Scindapsus pictus

Scindapsus pictus, also known as Satin Pothos, is a an extremely popular vining houseplant It is a fast grower, and really draws the eye with its unique texture. The leaves of Scindapsus picti have a satin-like texture, both in visual appearance and in tactile quality. The mottled leaves are also extremely interesting to look at. As per usual, I will be covering its usage as a design element, as well as care instructions.

Image via Wikipedia

Is this plant a good match for my space?

Part of the appeal of Scindapsus Picti is their very flexible vines, which allow them to really take any shape that you would like them to. They’ll climb trellises, crawl along the ground, or up a wall. They’re highly malleable and versatile as a design element. In terms of pots, I would recommend a white or black pot if these plants are going to be grouped with other plants. This allows for versatility. If used alone, these plants would look amazing in a pale cool cream or a neutral pastel pink ceramic cover pot. The contrast between the dark green and pale pink would make the foliage really pop. Around Christmas time, the dark leaves would also look festive in a red metal cover pot if given as a gift or used as a Christmas decoration.

These plants prefer bright, indirect light, but can survive in medium light. Try to put this plant in a space with a south facing window. Never put this plant in bright, direct light.

Note that the different cultivars of this plant have different shades of foliage, and as such, will look best against different colours. For example, the Scindapsus pictus “Argyle”, pictured above, would look great in a room with white walls. However, a Scindapsus pictus “Silvery Ann” would look particularly striking against a darker background because of its silver foliage.

Image via Gramho

How should I care for this plant?

Watering: Scindapsus picti prefer to be watered thoroughly, but not too often. That it, they like to dry out a little between waterings. Luckily for those of you who don’t like to touch the soil to test it, these bad boyes are able to tell you when they want water. Their leaves will curl up when they’re dry, which will signal to you that it’s time to water. In the image below, you can see that the lower leaves are curling, signalling it’s time to water.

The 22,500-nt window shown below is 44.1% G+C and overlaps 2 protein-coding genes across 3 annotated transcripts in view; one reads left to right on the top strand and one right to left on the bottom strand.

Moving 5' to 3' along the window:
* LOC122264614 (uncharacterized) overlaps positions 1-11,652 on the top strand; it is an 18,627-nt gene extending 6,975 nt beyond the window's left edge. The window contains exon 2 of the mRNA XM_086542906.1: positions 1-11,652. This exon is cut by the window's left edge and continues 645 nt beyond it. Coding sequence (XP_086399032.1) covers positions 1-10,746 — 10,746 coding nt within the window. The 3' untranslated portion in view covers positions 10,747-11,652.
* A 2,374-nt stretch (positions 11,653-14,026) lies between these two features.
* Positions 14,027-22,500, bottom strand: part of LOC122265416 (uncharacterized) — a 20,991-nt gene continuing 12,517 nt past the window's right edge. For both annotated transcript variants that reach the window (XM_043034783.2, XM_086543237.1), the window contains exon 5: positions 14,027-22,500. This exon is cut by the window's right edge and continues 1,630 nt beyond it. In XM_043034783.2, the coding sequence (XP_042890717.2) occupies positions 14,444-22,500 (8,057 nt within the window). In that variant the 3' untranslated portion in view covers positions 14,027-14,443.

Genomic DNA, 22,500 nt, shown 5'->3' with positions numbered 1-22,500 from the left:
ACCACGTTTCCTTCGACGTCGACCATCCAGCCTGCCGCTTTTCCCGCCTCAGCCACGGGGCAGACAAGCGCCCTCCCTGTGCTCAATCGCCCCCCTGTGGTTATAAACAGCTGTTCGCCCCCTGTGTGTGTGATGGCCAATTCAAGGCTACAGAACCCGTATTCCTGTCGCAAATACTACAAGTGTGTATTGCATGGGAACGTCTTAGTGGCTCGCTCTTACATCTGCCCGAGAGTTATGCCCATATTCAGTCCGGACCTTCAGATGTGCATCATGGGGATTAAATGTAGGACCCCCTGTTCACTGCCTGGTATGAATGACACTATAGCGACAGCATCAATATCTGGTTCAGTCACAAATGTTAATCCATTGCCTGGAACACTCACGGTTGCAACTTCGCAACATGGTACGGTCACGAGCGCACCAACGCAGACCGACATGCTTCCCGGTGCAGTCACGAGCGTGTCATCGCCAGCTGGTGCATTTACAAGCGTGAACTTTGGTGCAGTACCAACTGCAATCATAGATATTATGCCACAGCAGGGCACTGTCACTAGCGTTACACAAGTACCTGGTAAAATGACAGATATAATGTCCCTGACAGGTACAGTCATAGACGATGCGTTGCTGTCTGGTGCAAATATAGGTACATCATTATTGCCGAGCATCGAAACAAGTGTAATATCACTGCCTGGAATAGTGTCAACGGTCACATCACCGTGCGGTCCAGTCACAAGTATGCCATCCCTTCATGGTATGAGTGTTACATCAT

Taking my Scindapsus pictus out of its cover pot along with the Philodendron brasil potted up with it to inspect those marks on the Philodendron. Luckily, it was just sunburn, and the marks did not spread.

Light: Scindapsus picti prefer bright, indirect light, and but will survive in medium light. South facing windows are ideal.

Fertilising: Fertilise sparingly. I fertilise these at half-strength with a liquid fertiliser once a month during the growing season.

Propagation: Simply take a cutting about a centimetre below a node and pop it in water or soil. I’m not sure if I’m the only one who experiences this, but I tend to find that my cuttings tend to struggle a bit more compared to Pothos and Philodendron cuttings, despite them needing almost identical care and growing in almost identical manners. That is, the leaves curl more, and the roots take longer to grow.

Have this adorable picture of a Scindapsus cutting

My precious baby boye

General care tips:

  • Always use a potting mix for these bad boyes. Soil from the garden contains soil-bourne diseases that will kill this plant.
  • Consider potting these up with other vining plants to create a pot with different coloured and textured leaves coming out of it. If you choose to do so, choose plants with similar care needs so they’re easier to please collectively.
  • Avoid overwatering by only watering when the leaves curl.
  • If leaves remain curled after waiting a day after watering, check the roots for rotting.

Published by plantboye

Tech illiterate and pretending to be proud of it.

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